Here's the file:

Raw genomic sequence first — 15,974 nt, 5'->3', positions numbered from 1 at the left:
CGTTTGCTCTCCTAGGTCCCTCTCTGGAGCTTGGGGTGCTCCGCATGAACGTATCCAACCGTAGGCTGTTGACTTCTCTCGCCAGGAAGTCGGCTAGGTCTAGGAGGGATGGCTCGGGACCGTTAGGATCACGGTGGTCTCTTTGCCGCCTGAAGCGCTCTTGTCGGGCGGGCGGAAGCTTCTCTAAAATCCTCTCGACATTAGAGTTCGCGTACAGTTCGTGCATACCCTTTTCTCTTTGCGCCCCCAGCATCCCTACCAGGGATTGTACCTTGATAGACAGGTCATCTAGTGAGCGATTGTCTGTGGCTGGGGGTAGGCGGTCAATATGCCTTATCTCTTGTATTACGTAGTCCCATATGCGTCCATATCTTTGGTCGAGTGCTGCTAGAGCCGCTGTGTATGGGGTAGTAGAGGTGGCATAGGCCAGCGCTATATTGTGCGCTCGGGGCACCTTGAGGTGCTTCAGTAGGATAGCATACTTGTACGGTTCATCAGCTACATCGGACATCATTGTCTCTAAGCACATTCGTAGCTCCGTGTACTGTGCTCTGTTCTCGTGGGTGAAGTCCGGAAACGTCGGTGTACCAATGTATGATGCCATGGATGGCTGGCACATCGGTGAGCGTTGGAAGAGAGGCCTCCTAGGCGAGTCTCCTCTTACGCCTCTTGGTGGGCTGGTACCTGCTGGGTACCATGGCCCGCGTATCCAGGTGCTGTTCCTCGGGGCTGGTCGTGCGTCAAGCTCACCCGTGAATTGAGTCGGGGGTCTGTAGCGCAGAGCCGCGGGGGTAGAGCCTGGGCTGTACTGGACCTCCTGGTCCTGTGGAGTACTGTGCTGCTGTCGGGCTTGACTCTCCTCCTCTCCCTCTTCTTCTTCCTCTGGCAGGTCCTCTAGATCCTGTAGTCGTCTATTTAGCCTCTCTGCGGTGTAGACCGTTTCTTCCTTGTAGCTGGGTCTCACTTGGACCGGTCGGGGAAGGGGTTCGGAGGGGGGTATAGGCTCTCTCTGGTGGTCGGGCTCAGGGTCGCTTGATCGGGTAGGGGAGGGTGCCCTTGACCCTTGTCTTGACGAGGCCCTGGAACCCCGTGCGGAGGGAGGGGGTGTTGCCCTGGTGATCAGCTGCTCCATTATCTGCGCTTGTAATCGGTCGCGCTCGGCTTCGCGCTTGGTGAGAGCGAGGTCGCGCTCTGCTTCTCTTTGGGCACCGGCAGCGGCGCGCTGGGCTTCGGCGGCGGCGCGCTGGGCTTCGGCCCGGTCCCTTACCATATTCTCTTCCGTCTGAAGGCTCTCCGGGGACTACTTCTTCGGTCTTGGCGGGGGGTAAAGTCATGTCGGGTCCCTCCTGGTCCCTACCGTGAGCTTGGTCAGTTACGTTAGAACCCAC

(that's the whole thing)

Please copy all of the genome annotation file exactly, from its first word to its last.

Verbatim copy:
Raw genomic sequence first — 15,974 nt, 5'->3', positions numbered from 1 at the left:
CGTTTGCTCTCCTAGGTCCCTCTCTGGAGCTTGGGGTGCTCCGCATGAACGTATCCAACCGTAGGCTGTTGACTTCTCTCGCCAGGAAGTCGGCTAGGTCTAGGAGGGATGGCTCGGGACCGTTAGGATCACGGTGGTCTCTTTGCCGCCTGAAGCGCTCTTGTCGGGCGGGCGGAAGCTTCTCTAAAATCCTCTCGACATTAGAGTTCGCGTACAGTTCGTGCATACCCTTTTCTCTTTGCGCCCCCAGCATCCCTACCAGGGATTGTACCTTGATAGACAGGTCATCTAGTGAGCGATTGTCTGTGGCTGGGGGTAGGCGGTCAATATGCCTTATCTCTTGTATTACGTAGTCCCATATGCGTCCATATCTTTGGTCGAGTGCTGCTAGAGCCGCTGTGTATGGGGTAGTAGAGGTGGCATAGGCCAGCGCTATATTGTGCGCTCGGGGCACCTTGAGGTGCTTCAGTAGGATAGCATACTTGTACGGTTCATCAGCTACATCGGACATCATTGTCTCTAAGCACATTCGTAGCTCCGTGTACTGTGCTCTGTTCTCGTGGGTGAAGTCCGGAAACGTCGGTGTACCAATGTATGATGCCATGGATGGCTGGCACATCGGTGAGCGTTGGAAGAGAGGCCTCCTAGGCGAGTCTCCTCTTACGCCTCTTGGTGGGCTGGTACCTGCTGGGTACCATGGCCCGCGTATCCAGGTGCTGTTCCTCGGGGCTGGTCGTGCGTCAAGCTCACCCGTGAATTGAGTCGGGGGTCTGTAGCGCAGAGCCGCGGGGGTAGAGCCTGGGCTGTACTGGACCTCCTGGTCCTGTGGAGTACTGTGCTGCTGTCGGGCTTGACTCTCCTCCTCTCCCTCTTCTTCTTCCTCTGGCAGGTCCTCTAGATCCTGTAGTCGTCTATTTAGCCTCTCTGCGGTGTAGACCGTTTCTTCCTTGTAGCTGGGTCTCACTTGGACCGGTCGGGGAAGGGGTTCGGAGGGGGGTATAGGCTCTCTCTGGTGGTCGGGCTCAGGGTCGCTTGATCGGGTAGGGGAGGGTGCCCTTGACCCTTGTCTTGACGAGGCCCTGGAACCCCGTGCGGAGGGAGGGGGTGTTGCCCTGGTGATCAGCTGCTCCATTATCTGCGCTTGTAATCGGTCGCGCTCGGCTTCGCGCTTGGTGAGAGCGAGGTCGCGCTCTGCTTCTCTTTGGGCACCGGCAGCGGCGCGCTGGGCTTCGGCGGCGGCGCGCTGGGCTTCGGCCCGGTCCCTTACCATATTCTCTTCCGTCTGAAGGCTCTCCGGGGACTACTTCTTCGGTCTTGGCGGGGGGTAAAGTCATGTCGGGTCCCTCCTGGTCCCTACCGTGAGCTTGGTCAGTTACGTTAGAACCCAC